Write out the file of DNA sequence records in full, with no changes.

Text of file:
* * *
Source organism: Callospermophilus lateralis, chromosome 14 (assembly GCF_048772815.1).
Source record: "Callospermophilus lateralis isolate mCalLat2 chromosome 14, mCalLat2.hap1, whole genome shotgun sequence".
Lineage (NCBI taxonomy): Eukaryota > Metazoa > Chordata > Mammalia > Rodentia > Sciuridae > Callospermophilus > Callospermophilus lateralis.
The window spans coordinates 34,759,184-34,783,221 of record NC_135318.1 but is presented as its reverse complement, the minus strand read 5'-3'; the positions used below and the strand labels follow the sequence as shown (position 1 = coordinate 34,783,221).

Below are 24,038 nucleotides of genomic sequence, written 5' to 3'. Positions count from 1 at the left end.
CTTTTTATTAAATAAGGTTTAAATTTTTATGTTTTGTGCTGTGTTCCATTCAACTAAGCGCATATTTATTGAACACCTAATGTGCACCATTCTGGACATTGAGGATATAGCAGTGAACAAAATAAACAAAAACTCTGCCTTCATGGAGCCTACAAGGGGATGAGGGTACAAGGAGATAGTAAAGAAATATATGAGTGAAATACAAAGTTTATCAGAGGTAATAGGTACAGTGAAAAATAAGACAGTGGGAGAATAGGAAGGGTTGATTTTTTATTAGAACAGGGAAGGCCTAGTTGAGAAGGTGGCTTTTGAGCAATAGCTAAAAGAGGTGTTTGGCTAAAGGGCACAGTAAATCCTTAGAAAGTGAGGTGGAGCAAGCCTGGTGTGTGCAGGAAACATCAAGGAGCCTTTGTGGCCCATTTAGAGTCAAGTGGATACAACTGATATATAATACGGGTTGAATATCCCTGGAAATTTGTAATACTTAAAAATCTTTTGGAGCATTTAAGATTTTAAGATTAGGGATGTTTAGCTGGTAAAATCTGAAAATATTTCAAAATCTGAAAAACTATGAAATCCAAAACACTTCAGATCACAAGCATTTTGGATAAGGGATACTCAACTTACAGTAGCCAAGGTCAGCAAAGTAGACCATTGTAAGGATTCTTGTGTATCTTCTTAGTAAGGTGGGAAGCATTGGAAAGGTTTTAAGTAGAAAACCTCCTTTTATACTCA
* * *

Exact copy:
Source organism: Callospermophilus lateralis, chromosome 14 (assembly GCF_048772815.1).
Source record: "Callospermophilus lateralis isolate mCalLat2 chromosome 14, mCalLat2.hap1, whole genome shotgun sequence".
Lineage (NCBI taxonomy): Eukaryota > Metazoa > Chordata > Mammalia > Rodentia > Sciuridae > Callospermophilus > Callospermophilus lateralis.
The window spans coordinates 34,759,184-34,783,221 of record NC_135318.1 but is presented as its reverse complement, the minus strand read 5'-3'; the positions used below and the strand labels follow the sequence as shown (position 1 = coordinate 34,783,221).

Below are 24,038 nucleotides of genomic sequence, written 5' to 3'. Positions count from 1 at the left end.
CTTTTTATTAAATAAGGTTTAAATTTTTATGTTTTGTGCTGTGTTCCATTCAACTAAGCGCATATTTATTGAACACCTAATGTGCACCATTCTGGACATTGAGGATATAGCAGTGAACAAAATAAACAAAAACTCTGCCTTCATGGAGCCTACAAGGGGATGAGGGTACAAGGAGATAGTAAAGAAATATATGAGTGAAATACAAAGTTTATCAGAGGTAATAGGTACAGTGAAAAATAAGACAGTGGGAGAATAGGAAGGGTTGATTTTTTATTAGAACAGGGAAGGCCTAGTTGAGAAGGTGGCTTTTGAGCAATAGCTAAAAGAGGTGTTTGGCTAAAGGGCACAGTAAATCCTTAGAAAGTGAGGTGGAGCAAGCCTGGTGTGTGCAGGAAACATCAAGGAGCCTTTGTGGCCCATTTAGAGTCAAGTGGATACAACTGATATATAATACGGGTTGAATATCCCTGGAAATTTGTAATACTTAAAAATCTTTTGGAGCATTTAAGATTTTAAGATTAGGGATGTTTAGCTGGTAAAATCTGAAAATATTTCAAAATCTGAAAAACTATGAAATCCAAAACACTTCAGATCACAAGCATTTTGGATAAGGGATACTCAACTTACAGTAGCCAAGGTCAGCAAAGTAGACCATTGTAAGGATTCTTGTGTATCTTCTTAGTAAGGTGGGAAGCATTGGAAAGGTTTTAAGTAGAAAACCTCCTTTTATACTCA